How to Tell if You Have a Sick Duck

Ducks may become very ill with few symptoms, so it is important to watch closely for everything from listlessness and ruffled feathers to diarrhea and lack of coordination. If you think your duck may be ill, separate her from other birds immediately and consult your veterinarian; many duck illnesses may be fatal within 24 hours.

"Mature male vet holding duck in veterinary surgery, smiling, portrait"
Ducks have evolved to conceal symptoms of illness when possible.
credit: Dean Golja/Digital Vision/Getty Images

Recognizing Healthy Ducks

Getting to know your duck's usual appearance and behavior will help you recognize the subtle signs of illness. Healthy ducks should have bright eyes, smooth and glossy feathers, no discharge from the eyes or nose, and a clear vent or cloaca.

Behaviorally, your duck should have a strong appetite and should spend time preening, bathing, foraging, drinking and sleeping each day. Ducks have individual personalities, so watching to see if each duck is typically friendly, active, vocal, shy or hesitant will allow you to know right away if something changes. Young ducklings are particularly susceptible to illness, so it is important to watch them very closely.

Identifying Diseases

Various viral and bacterial infections can affect domestic ducks. Discharge from the eyes, nose or mouth, sneezing, sluggishness, diarrhea, weight loss, ruffled or dull feathers, loss of appetite, a drop in egg production, tremors, shaking of the head, drooping of the neck or wings, and presence of blood are indicators that a duck has an illness. Some of the most common diseases in ducks include duck virus hepatitis, duck plague, avian cholera and avian influenza.

Duck virus hepatitis causes spasms in the legs, can quickly lead to death, and typically affects ducklings under 3 weeks old.

Duck plague, also known as duck viral enteritis, causes lethargy, sudden drop in egg production, greenish-yellow diarrhea and blood in the nostrils. This condition is most common in mature ducks, but it can affect ducklings.

Avian cholera causes discharge from the mouth, loss of appetite and diarrhea. In larger ducks it may also lead to difficulty breathing.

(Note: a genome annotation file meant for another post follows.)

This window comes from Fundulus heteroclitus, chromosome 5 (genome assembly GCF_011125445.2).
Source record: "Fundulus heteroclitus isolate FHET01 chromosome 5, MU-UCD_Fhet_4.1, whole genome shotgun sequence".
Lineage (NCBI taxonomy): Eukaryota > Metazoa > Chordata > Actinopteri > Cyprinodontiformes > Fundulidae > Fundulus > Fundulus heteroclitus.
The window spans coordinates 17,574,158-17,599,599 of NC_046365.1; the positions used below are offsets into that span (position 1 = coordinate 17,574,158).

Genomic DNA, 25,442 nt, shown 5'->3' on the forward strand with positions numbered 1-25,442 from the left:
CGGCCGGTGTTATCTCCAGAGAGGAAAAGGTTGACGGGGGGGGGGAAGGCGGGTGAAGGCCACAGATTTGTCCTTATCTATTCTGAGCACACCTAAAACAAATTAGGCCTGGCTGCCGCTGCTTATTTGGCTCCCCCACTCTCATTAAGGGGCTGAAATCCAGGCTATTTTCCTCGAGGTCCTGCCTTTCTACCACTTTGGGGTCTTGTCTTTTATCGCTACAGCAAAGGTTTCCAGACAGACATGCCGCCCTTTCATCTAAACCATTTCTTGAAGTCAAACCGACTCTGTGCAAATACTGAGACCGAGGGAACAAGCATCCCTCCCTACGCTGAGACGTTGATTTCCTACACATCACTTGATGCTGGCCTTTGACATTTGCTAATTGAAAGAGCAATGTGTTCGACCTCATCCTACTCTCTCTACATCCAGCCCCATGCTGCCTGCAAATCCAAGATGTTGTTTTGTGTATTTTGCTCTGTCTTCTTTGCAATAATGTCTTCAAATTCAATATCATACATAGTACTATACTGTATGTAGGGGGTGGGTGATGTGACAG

Avian influenza may be carried without symptoms and spread to other birds. When symptoms do occur, they can include coughing, sneezing, discoloration of the legs, swelling of the head, drop in egg production, diarrhea or sudden death with no other symptoms.

Pasty vent is a symptom common to newly hatched ducklings that can be caused by a number of illnesses. A frothy, sticky diarrhea will cover the cloaca, effectively pasting it closed. This is a symptom of a serious infection passed on from the mother; it requires immediate veterinary care.

Catching Fungal Infections

When duck bedding or feed stays moist, it's a breeding ground for fungi. Ducks who inhale the spores of Aspergillus genus fungi species may develop aspergillosis, a condition that may cause lethargy, trouble breathing, gasping or dehydration. Ducklings are at a higher risk for developing aspergillosis, but you can help prevent it by regularly changing your duck's feed and bedding, especially if it becomes damp.

Noticing Physical Problems

Injury and other physical problems can significant threaten a domestic duck's health. Watch for signs of blood, limping, closed eyes or drooping wings to catch some of the most common of these conditions.

Leg injuries are relatively common in ducks. Predators and people may grab a duck's leg and cause serious damage. Niacin deficiencies in ducklings and excessive calcium in maturing birds can make them particularly susceptible to this type of injury.

Bumblefoot is a condition where the bottoms of a duck's feet become cracked and possibly infected. It is clearly identifiable by the ulcers on the duck's feet and can be reversed by covering hard surfaces with soft litter and ensuring the bedding is kept dry and clean.

Egg binding, a condition where the egg becomes trapped in the oviduct, can be dangerous to a duck. Symptoms include straining to lay, bobbing her tail and frequently sitting down. Sometimes the egg can be felt through the abdomen.

Finding Parasitic Infections

Parasites may be external, living in the skin and feathers, or internal, living in the blood or internal organs.

External parasites may cause symptoms such as itching, weight loss, slowed growth, dull feathers and in severe cases, anemia. You may be able to see certain types of external parasites on the skin.

Internal parasites, such as roundworm, grapeworm, tapeworm, coccida and capillary worm may cause symptoms including weight loss, diarrhea, weakness, head shaking, pale gums, ruffled feathers and reduced egg production. You may also see blood or worms in an affected duck's stool.